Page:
HEBREW NAMES 'PLUS' VERSION
of the TaNaKh and the B'rit Chadashah
A Hebrew Beginner's Primer
BOOKS OF THE HEBREW NAMES 'PLUS' VERSION
Many of the words below in bold are links from
Word Study Links.
This rendering of the TaNaKh and the B'rit Chadashah is intended for those who have at least some background in Hebraic studies (know what Torah, TaNaKh and B'rit Chadashah mean) and are interested in slowly expanding their knowledge of the Hebrew language. Those familiar with Scripture will often know what word or words have been replaced; for those unfamiliar with the verses, a glossary is provided. Most relevant Greek words commonly transliterated into English (e.g., diakonos/deacon; angelos[aggelos]/angel, sunagoge/synagogue, etc.) are replaced with the nearest Hebrew equivalent (shammash, malakh, qahal, etc.), having compared 2-3 versions of the Greek and/or 2-3 versions of Hebrew translations of
the Greek. Most Greek names are transliterated as nearly as possible.
Some other English words commonly used in the Bible, mainly those of a spiritual or abstract nature (truth, faith, righteousness, etc.), have also been translated from Greek to Hebrew, then transliterated to English. Mainly nouns and simple verb forms without gender being noted are changed. These are not necessarily the best translations, and the reader is admonished to do independent study (2 Tim. 2:15).
Translation can be proven, by simple comparison of several different ones, to be a very subjective process, often driven by denominational doctrines. The best ones are produced by translators who have no agenda to drive. My intent with this work is to provide the reader with transliteration from the as-near-as-possible-original texts and leave interpretation alone. Some words, however, have been rendered in only one way for so long that they are ingrained into almost all current translations. One example is Joseph's "coat of many colors." Everyone has heard that translation, but another is, in The Stone Edition Tanach, "fine woolen tunic." Still another is "long-sleeved tunic" from a Hebrew word meaning "reaching to palms and soles." The last is my preference, because that's the translation listed by Brown-Driver-Briggs.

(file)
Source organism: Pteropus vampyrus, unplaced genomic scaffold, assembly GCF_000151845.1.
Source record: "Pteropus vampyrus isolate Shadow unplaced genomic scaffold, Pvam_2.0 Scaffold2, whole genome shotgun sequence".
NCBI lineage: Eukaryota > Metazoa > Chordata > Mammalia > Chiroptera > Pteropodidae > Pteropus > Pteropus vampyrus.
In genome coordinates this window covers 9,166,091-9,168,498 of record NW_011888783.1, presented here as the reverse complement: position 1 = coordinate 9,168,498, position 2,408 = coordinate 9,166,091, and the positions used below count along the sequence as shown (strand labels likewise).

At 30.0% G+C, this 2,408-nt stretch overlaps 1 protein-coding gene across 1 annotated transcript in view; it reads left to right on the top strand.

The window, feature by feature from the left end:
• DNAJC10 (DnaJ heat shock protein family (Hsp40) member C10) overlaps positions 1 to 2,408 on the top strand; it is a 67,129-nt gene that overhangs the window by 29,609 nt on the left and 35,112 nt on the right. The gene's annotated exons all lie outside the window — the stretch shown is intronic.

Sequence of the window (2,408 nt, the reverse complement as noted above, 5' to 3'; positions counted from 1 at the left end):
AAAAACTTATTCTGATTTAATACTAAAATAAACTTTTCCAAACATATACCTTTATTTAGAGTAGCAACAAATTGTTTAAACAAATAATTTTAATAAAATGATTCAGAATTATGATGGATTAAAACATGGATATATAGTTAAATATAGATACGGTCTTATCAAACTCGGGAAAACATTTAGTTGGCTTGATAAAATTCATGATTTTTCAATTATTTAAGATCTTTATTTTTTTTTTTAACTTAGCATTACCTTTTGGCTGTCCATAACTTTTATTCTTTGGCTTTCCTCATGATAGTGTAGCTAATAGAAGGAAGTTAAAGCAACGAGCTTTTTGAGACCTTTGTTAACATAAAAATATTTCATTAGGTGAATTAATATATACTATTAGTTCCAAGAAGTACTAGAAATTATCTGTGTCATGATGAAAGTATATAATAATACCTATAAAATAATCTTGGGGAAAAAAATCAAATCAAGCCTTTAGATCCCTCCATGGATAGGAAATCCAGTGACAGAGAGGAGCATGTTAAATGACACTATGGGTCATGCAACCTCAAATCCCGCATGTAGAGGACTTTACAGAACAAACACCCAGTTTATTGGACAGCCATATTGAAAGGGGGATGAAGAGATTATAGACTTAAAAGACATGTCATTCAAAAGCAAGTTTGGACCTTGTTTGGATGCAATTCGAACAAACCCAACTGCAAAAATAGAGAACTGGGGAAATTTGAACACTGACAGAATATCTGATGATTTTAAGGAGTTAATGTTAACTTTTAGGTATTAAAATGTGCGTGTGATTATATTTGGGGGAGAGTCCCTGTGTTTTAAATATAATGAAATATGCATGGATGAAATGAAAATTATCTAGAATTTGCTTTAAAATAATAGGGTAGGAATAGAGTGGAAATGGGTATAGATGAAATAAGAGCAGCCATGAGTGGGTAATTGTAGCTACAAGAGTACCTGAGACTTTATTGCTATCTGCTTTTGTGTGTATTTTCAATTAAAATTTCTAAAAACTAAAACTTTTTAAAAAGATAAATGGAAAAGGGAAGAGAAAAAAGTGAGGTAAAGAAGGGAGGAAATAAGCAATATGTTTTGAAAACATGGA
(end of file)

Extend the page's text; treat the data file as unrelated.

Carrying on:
Direct transliteration for this endeavor is often not possible when not transliterating an entire word, especially where there are prefixes and suffixes which I have decided not to include in order to keep it simple. Pronouns are many and varied and can be confusing, so I have usually chosen to use the English forms and leave the Hebrew simple. But this leads to syntactical differences in vowels; e.g., eretz v. aretz.
Also, word order is necessarily changed, most often because the verb almost always precedes the noun. E.g., "B'reishit bara Elohim ...". Literally, "In beginning created Elohim ..."
A little more explanation of pronunciation, syntax, and grammar is given on the Glossary page.
Since this project was started, I've added more and more words to the list of those being translated/transliterated, so if it's your inclination to just skim through catching a Hebrew word here and there, you'll really be slowed down. You must really want to learn Hebrew, or you'll get bored and/or disheartened rather quickly. Hebrew is not an easy language to casually learn, especially the syntax and "conjugation." It takes work and, for me, someone to learn with, except to add a word occasionally to my vocabulary.
"Yeshua" is not italicized in the text. Should we not give the "name above all names" (Phil. 2:9) its proper original pronunciation in everyday speech? This also helps to differentiate his name from the translation of "salvation," yeshu`ah. However, Yahweh/YHWH is italicized as a reminder that the accent is, like other Hebrew words, on the last syllable.
Quotations from the TaNaKh and occasionally from the B'rit Chadashah are lettered footnotes at the end of each chapter. Whenever possible and appropriate, verbatim or near-verbatim quotes from the TaNaKh use the original (translated and/or transliterated) words, rather than the usual English translations in the NT.
Paragraphs are generally according to the RSV.
Brackets [ ] are explanations of the translation.
"Don't think that I came to destroy [overthrow, abolish, annul, tear down] ha-Torah or ha-Nevi'im." (Mat. 5:17)
Parentheses ( ) are implied in or parenthetically included within the original, or possibly spurious additions to the text by the translators.
"... As avoteikhem (did), so you (do)." (Acts 7:51)
[♦] = footnote; see by chapter and verse at the end of the book and/or on the Footnotes pages.
Most B'rit Chadashah book titles are transliterated from The New Testament in Hebrew and English, 1966, The Society for Distributing Hebrew Scriptures, Middlesex, England.
Base translation is the World English Bible, HERE and is in the public domain.
Reference books, abbreviated, include:
CJB Complete Jewish Bible (Stern)
JNTC Jewish New Testament Commentary (Stern)
NBMHED The New Bantam-Megiddo Hebrew & English Dictionary, 1975.
NTHE The New Testament in Hebrew and English; The Society for Distributing Hebrew Scriptures, Middlesex, England.
Beit HaDerekh Site Index
For comments, questions, or broken links, please e-mail me at johnt204(at)inbox.com.
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27 October 2013
Last update 26 April 2020